Previously at the ICA - Events

The Social in Architecture: Designing Risk and Opportunity through Housing

The Social in Architecture: Designing Risk and Opportunity through Housing

24 Nov 2017

The first in a series of public events connected to the theme of 'the social in architecture', this talk by Jonathan Massey builds on a number of events that have taken place at the ICA recently, such as Urban Planning as Social Cleansing, the Architects for Social Housing residency and A Heavy Nonpresence: Housing Workshop.  

Responding to the need for a sustained international and intergenerational conversation about the intersections between public institutions, social housing and resettlement, Jonathan Massey addresses the question of the social:  

Risk and opportunity are organizing concepts for contemporary neoliberal society. Our politics often play out through debates over who bears risks of modernization—such as vulnerability to pollution, climate change, economic volatility, and creative destruction in the economy and in the built environment—and who benefits from change.

In this talk I explore some of the ways this process plays out through the production, design and consumption of housing in the United States. By reviewing historical and contemporary topographies of risk and opportunity in our dwellings, I outline a vision of how architecture builds the social.  

Preceding the public talk is a closed seminar for CHASE PhD students, social housing residents and housing activists. The seminar includes presentations by Samir Pandya, Kate Macintosh and Geraldine Dening. Topics to discuss include the role of architects in creating new social forms and solutions to housing problems, past and future models of local collaboration, and the problems and opportunities of utopian concepts.  

If you are interested in attending the closed seminar, please email


  • Jonathan Massey

    Architect and historian Jonathan Massey is Dean and Professor at the Taubman College of Architecture and Urban Planning at the University of Michigan. Previously he served as Dean of Architecture at the California College of Arts, and at Syracuse University he was the Laura J. and L. Douglas Meredith Professor for Teaching Excellence, where he chaired the Bachelor of Architecture program and the University Senate. Massey was a co-founder of the Transdisciplinary Media Studio and the Aggregate Architectural History Collaborative, which focuses on the ways that history and practice of architecture and urbanism are understood and taught. His ongoing research explores how architecture mediates power by forming civil society, shaping social relationships, and regulating consumption.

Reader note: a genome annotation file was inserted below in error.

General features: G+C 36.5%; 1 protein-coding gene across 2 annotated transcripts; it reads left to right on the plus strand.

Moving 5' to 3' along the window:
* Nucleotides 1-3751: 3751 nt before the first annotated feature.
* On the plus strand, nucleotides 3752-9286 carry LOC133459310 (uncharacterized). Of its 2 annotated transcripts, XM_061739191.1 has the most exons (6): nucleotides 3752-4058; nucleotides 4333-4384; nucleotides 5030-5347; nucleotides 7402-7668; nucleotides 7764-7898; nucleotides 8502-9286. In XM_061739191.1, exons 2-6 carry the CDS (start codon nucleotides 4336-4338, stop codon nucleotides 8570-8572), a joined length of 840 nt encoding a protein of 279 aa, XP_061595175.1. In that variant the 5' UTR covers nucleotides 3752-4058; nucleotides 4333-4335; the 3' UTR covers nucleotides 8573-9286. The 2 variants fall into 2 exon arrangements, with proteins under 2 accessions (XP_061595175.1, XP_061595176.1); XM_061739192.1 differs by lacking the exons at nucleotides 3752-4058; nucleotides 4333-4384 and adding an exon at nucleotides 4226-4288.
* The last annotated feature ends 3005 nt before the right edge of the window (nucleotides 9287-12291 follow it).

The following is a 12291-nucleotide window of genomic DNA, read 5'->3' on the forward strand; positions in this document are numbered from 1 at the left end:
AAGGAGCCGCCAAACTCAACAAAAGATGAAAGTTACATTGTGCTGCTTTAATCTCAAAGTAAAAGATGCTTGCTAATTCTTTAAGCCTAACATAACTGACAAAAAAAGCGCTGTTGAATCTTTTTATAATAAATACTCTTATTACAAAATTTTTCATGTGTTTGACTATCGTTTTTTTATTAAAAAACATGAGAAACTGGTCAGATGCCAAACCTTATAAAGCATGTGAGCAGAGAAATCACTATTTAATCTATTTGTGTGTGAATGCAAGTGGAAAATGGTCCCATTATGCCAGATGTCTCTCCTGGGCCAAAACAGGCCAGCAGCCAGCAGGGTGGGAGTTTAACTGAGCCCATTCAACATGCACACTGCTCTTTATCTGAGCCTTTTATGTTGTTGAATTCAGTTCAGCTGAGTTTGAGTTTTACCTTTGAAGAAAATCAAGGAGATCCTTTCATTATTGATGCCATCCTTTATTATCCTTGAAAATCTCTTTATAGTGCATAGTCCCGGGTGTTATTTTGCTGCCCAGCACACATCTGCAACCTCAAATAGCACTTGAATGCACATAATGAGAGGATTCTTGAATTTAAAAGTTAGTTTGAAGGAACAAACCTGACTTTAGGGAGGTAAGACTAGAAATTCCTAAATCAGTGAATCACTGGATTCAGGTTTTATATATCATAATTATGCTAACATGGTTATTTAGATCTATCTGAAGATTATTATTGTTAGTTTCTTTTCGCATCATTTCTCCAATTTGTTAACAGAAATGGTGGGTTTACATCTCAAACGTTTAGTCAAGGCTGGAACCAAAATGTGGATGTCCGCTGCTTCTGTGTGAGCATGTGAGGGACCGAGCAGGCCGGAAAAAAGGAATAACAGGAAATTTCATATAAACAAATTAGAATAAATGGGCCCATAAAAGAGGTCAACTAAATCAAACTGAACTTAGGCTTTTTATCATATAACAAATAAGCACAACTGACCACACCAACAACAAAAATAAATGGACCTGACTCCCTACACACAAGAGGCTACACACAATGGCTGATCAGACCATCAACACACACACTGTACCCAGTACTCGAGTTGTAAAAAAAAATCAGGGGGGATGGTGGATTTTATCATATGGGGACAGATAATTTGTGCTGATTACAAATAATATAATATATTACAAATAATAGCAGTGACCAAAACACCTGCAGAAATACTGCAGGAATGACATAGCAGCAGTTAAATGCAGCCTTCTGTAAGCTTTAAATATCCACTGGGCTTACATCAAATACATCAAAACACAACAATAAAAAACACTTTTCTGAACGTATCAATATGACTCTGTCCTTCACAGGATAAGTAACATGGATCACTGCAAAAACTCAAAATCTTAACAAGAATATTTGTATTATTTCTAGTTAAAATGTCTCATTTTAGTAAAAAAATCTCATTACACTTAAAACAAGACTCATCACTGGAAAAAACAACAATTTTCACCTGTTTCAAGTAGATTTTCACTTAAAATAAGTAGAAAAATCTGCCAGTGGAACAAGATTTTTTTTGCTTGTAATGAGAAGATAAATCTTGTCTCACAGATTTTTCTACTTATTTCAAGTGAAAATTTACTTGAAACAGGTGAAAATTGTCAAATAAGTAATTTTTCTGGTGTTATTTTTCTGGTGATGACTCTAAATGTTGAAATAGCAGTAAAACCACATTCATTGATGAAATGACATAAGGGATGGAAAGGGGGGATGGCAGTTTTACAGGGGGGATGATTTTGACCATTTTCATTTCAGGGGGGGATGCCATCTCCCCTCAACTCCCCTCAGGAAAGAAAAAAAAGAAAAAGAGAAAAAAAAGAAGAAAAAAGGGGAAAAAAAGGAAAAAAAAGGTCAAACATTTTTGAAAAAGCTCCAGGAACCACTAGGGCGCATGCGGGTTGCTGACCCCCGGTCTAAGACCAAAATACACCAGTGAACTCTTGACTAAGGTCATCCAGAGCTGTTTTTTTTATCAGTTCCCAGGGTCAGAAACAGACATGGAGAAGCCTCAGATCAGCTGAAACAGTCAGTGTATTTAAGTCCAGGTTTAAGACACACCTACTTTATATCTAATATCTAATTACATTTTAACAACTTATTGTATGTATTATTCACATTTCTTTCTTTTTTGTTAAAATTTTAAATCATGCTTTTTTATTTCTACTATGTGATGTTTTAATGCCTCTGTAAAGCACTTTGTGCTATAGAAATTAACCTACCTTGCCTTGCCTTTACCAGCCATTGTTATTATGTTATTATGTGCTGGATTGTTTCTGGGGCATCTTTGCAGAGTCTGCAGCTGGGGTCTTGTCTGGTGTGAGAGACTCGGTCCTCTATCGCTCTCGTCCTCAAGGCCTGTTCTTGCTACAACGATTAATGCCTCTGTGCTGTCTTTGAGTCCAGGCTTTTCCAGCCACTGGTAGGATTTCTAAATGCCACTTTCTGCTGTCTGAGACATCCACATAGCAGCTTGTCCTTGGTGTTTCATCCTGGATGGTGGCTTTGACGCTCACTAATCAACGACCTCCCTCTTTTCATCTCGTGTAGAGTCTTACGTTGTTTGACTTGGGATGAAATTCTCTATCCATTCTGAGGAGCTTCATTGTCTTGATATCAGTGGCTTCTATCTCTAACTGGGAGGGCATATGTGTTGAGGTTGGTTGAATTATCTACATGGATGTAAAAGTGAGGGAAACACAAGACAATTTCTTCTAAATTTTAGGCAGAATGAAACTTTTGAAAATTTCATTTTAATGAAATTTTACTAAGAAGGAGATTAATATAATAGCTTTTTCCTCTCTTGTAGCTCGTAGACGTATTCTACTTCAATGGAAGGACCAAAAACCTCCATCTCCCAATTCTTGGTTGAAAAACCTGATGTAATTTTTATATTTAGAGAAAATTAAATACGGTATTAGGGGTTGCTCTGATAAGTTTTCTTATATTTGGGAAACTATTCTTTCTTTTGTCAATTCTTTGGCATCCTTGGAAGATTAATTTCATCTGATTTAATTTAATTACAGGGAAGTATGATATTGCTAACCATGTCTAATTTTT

In Crystal and Arabesque: Claude Bragdon, Ornament, and Modern Architecture (University of Pittsburgh Press, 2009) he reconstructed the techniques through which American modernist architects engaged new media, audiences and problems of mass society. His work on topics ranging from ornament and organicism to risk management and sustainable design has appeared in many journals and essay collections, including Aggregate's essay collection Governing by Design: Architecture, Economy, and Politics in the 20th Century (University of Pittsburgh Press, 2012).  

  • Geraldine Dening

    Geraldine Dening is the co-founder and Director of Architects for Social Housing, a qualified architect with her own practice based in London, and a senior lecturer at the Leicester School of Architecture. She received her BA from Cambridge University and her Dip Arch from the Bartlett School of Architecture, UCL. Work with ASH ranges from consultation and design workshops with residents on council estates threatened with demolition, to proposals for alternatives to demolition employing refurbishment, infill and roof extensions.